Published as an op-ed piece in the San Antonio Express-News, March 31, 2010
ALAMO REMEMBERED; GOLIAD OFTEN FORGOTTEN
The Goliad mass executions in the Texas Revolution occurred on Palm Sunday, March 27, 1836, three weeks to the day after the fall of the Alamo. In April of that year Sam Houston led Texian forces to a surprise victory at the Battle of San Jacinto, his men screaming “Remember the Alamo!” and “Remember Goliad!” as they attacked Mexican President Santa Anna and his troops.
The dual battle cry no longer resonates with most Texans and is probably unknown to most Americans and people around the world. They still remember the Alamo; but Goliad, out of place in its own time and misunderstood now, is largely forgotten.
Why do we not remember Goliad, and hold the Alamo sacred?
One answer is that the Alamo is seen as a glorious sacrifice in the cause of freedom, while Goliad was a tragic failure in the cause of peace.
Another is that the heroes of the Alamo fought and died according to the all or nothing spirit of the age—“Victory or Death” was their rallying cry. But the surrender and subsequent mass executions at Goliad only three weeks later left behind the age of romantic sacrifice, and anticipated our own unheroic and ambiguous times in ways we may find disturbing.
Colonel James Walker Fannin surrendered his three-hundred-man force on the prairie near Goliad on March 20, 1836, rather than face immediate annihilation at the hands of his Mexican counterpart, General José de Urrea, who had surrounded the Texian force as it marched to join Sam Houston at Victoria.
Because of his own poor judgment, the hubris of his men, and chaos in the military chain of command, Fannin had led his men onto the prairie, overburdened with supplies and heavy artillery, only to run out of water and find himself at the mercy of Urrea’s artillery after an intense battle on March 19.
Urrea formally accepted an unconditional surrender from Fannin, but historians remain uncertain whether the two men reached a more conciliatory agreement. It is evident, however, that Urrea was extremely reluctant to carry out Santa Anna’s standing order to executive all Texian “adventurers” as pirates rather than grant them parole.
An effective, aggressive general—unlike Santa Anna—Urrea had to succeed in his march up the Texas coast but had to be wary of offending el presidente with too much success. At the same time, he wanted to side with his own ranking officers to delay or avoid the mass executions repeatedly demanded by Santa Anna.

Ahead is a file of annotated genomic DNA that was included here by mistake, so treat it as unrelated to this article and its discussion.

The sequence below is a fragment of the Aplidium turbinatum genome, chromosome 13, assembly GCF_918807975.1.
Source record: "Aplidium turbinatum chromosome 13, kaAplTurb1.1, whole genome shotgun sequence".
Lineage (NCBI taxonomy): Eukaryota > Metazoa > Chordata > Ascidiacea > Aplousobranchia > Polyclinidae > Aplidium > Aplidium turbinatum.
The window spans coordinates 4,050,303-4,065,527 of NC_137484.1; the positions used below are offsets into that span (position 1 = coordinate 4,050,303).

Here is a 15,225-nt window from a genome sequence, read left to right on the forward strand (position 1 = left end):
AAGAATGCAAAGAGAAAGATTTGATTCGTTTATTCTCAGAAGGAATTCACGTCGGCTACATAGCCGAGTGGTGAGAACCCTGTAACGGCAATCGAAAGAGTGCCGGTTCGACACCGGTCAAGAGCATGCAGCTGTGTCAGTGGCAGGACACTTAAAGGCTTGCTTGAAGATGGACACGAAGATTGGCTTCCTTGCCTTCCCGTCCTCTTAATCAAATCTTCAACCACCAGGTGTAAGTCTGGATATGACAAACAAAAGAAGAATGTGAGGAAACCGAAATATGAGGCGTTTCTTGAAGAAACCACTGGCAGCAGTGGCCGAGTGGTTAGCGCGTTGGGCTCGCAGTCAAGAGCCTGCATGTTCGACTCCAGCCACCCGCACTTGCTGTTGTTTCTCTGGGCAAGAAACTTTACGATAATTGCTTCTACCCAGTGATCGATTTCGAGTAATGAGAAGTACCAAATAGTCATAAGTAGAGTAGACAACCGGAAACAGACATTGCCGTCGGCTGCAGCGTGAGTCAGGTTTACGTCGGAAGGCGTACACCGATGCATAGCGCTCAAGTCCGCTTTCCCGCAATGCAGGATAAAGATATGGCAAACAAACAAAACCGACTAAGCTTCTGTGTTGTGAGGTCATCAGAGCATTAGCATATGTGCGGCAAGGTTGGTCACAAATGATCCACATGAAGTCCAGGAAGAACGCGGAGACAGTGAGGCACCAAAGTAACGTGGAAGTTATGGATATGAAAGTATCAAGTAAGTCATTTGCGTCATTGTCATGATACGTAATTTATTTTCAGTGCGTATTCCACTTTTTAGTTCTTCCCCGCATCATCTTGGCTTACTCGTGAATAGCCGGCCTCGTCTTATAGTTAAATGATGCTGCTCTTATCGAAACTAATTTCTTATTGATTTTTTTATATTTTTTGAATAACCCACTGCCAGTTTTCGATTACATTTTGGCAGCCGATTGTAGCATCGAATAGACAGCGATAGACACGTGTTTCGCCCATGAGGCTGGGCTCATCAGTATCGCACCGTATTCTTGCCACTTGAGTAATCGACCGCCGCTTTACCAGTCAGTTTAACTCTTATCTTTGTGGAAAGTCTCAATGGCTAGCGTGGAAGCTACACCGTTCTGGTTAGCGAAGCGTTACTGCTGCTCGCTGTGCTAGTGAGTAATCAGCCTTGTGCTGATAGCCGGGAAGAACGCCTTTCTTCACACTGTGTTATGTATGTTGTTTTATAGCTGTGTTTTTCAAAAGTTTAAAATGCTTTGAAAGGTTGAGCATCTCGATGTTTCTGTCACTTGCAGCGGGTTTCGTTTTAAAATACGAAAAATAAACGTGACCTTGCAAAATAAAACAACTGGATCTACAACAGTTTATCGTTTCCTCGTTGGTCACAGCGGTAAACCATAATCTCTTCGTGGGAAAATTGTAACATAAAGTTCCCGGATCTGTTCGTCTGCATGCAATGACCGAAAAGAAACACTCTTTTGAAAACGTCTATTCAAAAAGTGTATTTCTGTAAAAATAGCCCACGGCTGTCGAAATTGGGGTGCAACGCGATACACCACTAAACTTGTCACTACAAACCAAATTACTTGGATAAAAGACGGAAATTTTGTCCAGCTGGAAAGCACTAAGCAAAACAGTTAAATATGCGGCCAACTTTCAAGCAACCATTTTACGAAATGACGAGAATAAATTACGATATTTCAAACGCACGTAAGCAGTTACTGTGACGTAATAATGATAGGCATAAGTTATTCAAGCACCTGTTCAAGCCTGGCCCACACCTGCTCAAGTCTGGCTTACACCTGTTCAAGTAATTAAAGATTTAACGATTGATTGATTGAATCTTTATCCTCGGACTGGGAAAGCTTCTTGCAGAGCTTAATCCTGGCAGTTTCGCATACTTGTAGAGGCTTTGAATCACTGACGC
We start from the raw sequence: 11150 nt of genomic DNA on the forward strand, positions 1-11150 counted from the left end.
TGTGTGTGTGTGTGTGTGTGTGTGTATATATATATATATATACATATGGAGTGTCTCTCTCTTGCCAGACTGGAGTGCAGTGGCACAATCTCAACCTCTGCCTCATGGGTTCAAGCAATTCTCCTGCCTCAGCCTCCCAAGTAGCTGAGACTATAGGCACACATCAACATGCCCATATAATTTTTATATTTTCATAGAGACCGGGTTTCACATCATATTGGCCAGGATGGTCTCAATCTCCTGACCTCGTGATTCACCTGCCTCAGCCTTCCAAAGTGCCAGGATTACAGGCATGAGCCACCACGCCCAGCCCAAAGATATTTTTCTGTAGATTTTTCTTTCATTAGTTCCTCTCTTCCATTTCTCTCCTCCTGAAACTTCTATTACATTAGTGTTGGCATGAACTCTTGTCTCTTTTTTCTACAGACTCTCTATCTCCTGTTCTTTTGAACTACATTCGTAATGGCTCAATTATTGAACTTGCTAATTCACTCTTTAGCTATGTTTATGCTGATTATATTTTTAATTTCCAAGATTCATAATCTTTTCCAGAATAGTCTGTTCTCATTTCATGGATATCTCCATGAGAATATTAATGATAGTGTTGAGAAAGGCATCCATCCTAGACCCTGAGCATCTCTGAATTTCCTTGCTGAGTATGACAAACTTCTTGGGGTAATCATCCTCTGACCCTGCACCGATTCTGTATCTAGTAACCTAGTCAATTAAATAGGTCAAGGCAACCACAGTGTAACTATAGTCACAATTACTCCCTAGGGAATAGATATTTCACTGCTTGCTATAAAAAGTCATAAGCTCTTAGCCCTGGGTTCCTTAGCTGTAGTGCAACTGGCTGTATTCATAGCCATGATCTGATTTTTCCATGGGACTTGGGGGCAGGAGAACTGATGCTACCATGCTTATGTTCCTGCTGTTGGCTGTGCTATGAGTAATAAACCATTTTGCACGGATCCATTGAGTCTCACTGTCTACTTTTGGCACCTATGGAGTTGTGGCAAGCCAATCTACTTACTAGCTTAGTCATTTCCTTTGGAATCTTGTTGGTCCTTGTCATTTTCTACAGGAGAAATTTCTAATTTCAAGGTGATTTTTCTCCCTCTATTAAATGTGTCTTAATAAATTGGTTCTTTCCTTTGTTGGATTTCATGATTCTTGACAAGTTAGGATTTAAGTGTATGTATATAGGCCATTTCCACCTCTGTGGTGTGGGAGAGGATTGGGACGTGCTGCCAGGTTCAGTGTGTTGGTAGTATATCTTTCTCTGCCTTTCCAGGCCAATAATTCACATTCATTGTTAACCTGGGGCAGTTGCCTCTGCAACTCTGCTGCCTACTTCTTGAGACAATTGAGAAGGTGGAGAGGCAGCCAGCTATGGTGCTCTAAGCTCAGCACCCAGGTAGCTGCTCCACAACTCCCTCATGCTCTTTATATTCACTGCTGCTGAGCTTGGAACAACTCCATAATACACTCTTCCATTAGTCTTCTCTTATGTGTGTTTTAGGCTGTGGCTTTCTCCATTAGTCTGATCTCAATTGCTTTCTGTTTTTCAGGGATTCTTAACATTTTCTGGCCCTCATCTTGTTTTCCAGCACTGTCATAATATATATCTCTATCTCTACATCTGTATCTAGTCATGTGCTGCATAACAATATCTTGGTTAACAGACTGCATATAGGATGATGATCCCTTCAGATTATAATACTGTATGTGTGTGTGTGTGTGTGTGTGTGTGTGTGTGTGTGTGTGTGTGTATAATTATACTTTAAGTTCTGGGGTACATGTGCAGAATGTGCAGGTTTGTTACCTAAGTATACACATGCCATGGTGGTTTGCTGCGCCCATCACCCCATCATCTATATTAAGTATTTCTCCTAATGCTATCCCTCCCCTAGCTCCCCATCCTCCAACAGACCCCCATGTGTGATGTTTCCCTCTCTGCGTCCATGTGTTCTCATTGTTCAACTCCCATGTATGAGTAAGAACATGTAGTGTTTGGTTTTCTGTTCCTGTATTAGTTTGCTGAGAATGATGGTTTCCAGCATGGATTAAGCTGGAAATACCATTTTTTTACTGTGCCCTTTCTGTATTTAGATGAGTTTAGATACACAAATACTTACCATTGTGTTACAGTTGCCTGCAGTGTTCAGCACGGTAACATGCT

Early in the morning of March 27, 1836, Santa Anna bypassed Urrea and issued a direct execution order to the lieutenant colonel charged with overseeing Fannin and his men while they were confined to the Presidio LaBahía in Goliad. After struggling with his conscience, the lieutenant colonel carried out the order, sending the Texians out of the old fort under guard, although most believed that they were going to be released on parole.
Instead, the men were bayoneted or shot, including Fannin, who had been wounded in the battle a week before. A few men escaped, and several were saved through the intercession of two of Urrea’s officers and the help of a Señora Alavez, the companion of another Mexican officer.
One might not characterize the efforts of Fannin and Urrea as heroic. Fannin lacked the brazen assurance of William B. Travis or James Bowie, even though he had fought with distinction alongside Bowie at the earlier battle of Concepcíon. Urrea tried to achieve two contradictory goals, and the degree to which he used deceit in doing so remains in question. Some historians also believe that Fannin was not forthright with all of his men about the terms of the surrender.
Yet if the murky accommodation that the two men reached was not heroic, it did reflect an understanding that the world is far more relative than it is absolute. Our own age is marked by ambiguous war and tenuous peace, by messy politics and economic peril. We are often frustrated by the shadowy and inconclusive nature of modern life.
Remembering the Alamo is an antidote to that uncertainty. There is nothing unclear about Victory or Death. Remembering Goliad reminds us of where we are.